Name: Margarita Safonova
Affiliation: Indian Institute of Astrophysics
Conference ID : ASI2022_679
Title : SAMPLE - A Method of Collection of Stratospheric Samples Using Balloon-Borne Payload System
Authors : Margarita Safonova (IIA), Bharat Chandra (IIA), Binukumar G. Nair (IIA), Ajin Prakash (IIA), Rekhesh Mohan (IIA), Richa Rai (IIA), Akshay Datey (IISc), Dipshikha Chakravortty (IISc), Ramananda Chakrabarti (IISc) and Jayant Murthy (IIA)
Abstract Type: Oral
Abstract Category : Instrumentation and Techniques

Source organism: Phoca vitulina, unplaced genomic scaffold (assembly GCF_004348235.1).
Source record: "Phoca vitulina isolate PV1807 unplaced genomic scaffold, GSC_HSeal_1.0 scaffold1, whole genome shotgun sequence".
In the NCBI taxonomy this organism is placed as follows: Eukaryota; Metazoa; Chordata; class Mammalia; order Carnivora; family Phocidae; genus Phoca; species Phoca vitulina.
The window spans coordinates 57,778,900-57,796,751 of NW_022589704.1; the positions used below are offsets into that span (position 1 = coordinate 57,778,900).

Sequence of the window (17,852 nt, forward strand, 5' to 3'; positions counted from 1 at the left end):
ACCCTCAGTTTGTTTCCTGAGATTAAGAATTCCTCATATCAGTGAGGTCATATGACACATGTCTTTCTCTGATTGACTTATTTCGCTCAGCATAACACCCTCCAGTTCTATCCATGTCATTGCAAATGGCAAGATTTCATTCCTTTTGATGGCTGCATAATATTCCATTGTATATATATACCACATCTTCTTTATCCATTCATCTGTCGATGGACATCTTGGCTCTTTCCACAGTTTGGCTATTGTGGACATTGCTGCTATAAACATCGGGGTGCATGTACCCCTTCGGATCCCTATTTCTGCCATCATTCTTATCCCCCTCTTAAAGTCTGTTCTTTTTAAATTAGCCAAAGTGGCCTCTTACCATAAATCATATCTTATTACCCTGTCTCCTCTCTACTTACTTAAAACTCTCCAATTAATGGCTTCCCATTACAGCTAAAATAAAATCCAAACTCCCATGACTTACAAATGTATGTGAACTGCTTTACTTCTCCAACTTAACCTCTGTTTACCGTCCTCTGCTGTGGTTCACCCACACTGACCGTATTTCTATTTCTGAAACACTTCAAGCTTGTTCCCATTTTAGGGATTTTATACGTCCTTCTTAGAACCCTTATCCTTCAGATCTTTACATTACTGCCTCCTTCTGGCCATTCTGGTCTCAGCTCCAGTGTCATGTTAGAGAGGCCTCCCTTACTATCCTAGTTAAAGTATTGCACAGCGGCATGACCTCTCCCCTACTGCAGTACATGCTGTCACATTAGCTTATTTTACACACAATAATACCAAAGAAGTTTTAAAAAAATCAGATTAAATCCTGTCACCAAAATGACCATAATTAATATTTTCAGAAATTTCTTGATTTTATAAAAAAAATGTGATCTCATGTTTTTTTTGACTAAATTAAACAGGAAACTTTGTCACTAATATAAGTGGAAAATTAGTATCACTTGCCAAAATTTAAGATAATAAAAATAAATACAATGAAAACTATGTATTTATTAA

Abstract : Earth possesses many environmental extremes mimicking conditions on extraterrestrial worlds. Earth’s stratospheric conditions at 30-40 km altitude are very similar to the surface of Mars: with same pressure, average temperature, and even same levels of solar UV and proton radiation, and Galactic cosmic rays. Microbial habitation in troposphere is known and well documented, however, very little is known about the true upper limit of the Earth’s biosphere. Stratosphere provides a good opportunity to study the existence, or the survival, of life in these conditions. Despite the importance of this topic to astrobiology, stratospheric microbial diversity/survival remains largely unexplored, probably due to significant difficulties in the access and in ensuring the absence of contamination. We are developing the balloon-borne payload system SAMPLE (Stratospheric Altitude Microbiology Probe for Life Existence) to collect dust samples from stratosphere and bring them in to a suitable laboratory environment, where further study will be conducted in establishing the possibility of microbial life in the upper atmosphere. The payload consists of pre-sterilized sampling trays, and a controller which will determine the altitude of the payload system to actively monitor the opening and closing of the collection trays. For additional contamination control, we will have two extra trays, one of which will fly but not open, and one that will remain closed on the ground. Other on-board devices include environmental sensors, GPS tracking devices, cameras to monitor the balloons and an FTU (Flight Termination Unit) to terminate the flight after the payload has reached the desired height and on completion of the sample collection. Upon retrieving the payload, the sampling trays (including controls) will be sent to a suitable laboratory where the samples will be examined for the presence and the nature of collected material.